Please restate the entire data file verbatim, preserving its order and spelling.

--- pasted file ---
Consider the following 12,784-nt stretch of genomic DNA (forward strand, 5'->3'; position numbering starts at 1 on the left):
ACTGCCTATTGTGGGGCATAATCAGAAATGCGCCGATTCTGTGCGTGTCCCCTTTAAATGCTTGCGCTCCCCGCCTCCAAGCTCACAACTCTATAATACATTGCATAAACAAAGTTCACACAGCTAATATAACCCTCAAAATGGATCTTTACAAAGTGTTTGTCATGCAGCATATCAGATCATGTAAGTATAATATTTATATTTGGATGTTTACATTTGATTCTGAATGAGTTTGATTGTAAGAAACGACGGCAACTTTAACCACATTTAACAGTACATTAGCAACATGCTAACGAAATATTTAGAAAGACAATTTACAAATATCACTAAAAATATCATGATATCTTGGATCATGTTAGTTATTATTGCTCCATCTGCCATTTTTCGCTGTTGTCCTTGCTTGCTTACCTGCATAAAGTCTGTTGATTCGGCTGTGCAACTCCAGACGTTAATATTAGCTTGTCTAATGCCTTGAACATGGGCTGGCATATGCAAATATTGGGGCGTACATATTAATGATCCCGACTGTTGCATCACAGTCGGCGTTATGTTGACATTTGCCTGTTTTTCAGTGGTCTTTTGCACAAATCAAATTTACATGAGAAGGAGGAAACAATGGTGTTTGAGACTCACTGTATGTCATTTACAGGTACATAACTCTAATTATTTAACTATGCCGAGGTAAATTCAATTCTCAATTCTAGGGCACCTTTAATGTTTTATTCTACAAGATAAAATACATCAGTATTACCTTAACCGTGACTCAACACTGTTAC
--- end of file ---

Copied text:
Consider the following 12,784-nt stretch of genomic DNA (forward strand, 5'->3'; position numbering starts at 1 on the left):
ACTGCCTATTGTGGGGCATAATCAGAAATGCGCCGATTCTGTGCGTGTCCCCTTTAAATGCTTGCGCTCCCCGCCTCCAAGCTCACAACTCTATAATACATTGCATAAACAAAGTTCACACAGCTAATATAACCCTCAAAATGGATCTTTACAAAGTGTTTGTCATGCAGCATATCAGATCATGTAAGTATAATATTTATATTTGGATGTTTACATTTGATTCTGAATGAGTTTGATTGTAAGAAACGACGGCAACTTTAACCACATTTAACAGTACATTAGCAACATGCTAACGAAATATTTAGAAAGACAATTTACAAATATCACTAAAAATATCATGATATCTTGGATCATGTTAGTTATTATTGCTCCATCTGCCATTTTTCGCTGTTGTCCTTGCTTGCTTACCTGCATAAAGTCTGTTGATTCGGCTGTGCAACTCCAGACGTTAATATTAGCTTGTCTAATGCCTTGAACATGGGCTGGCATATGCAAATATTGGGGCGTACATATTAATGATCCCGACTGTTGCATCACAGTCGGCGTTATGTTGACATTTGCCTGTTTTTCAGTGGTCTTTTGCACAAATCAAATTTACATGAGAAGGAGGAAACAATGGTGTTTGAGACTCACTGTATGTCATTTACAGGTACATAACTCTAATTATTTAACTATGCCGAGGTAAATTCAATTCTCAATTCTAGGGCACCTTTAATGTTTTATTCTACAAGATAAAATACATCAGTATTACCTTAACCGTGACTCAACACTGTTAC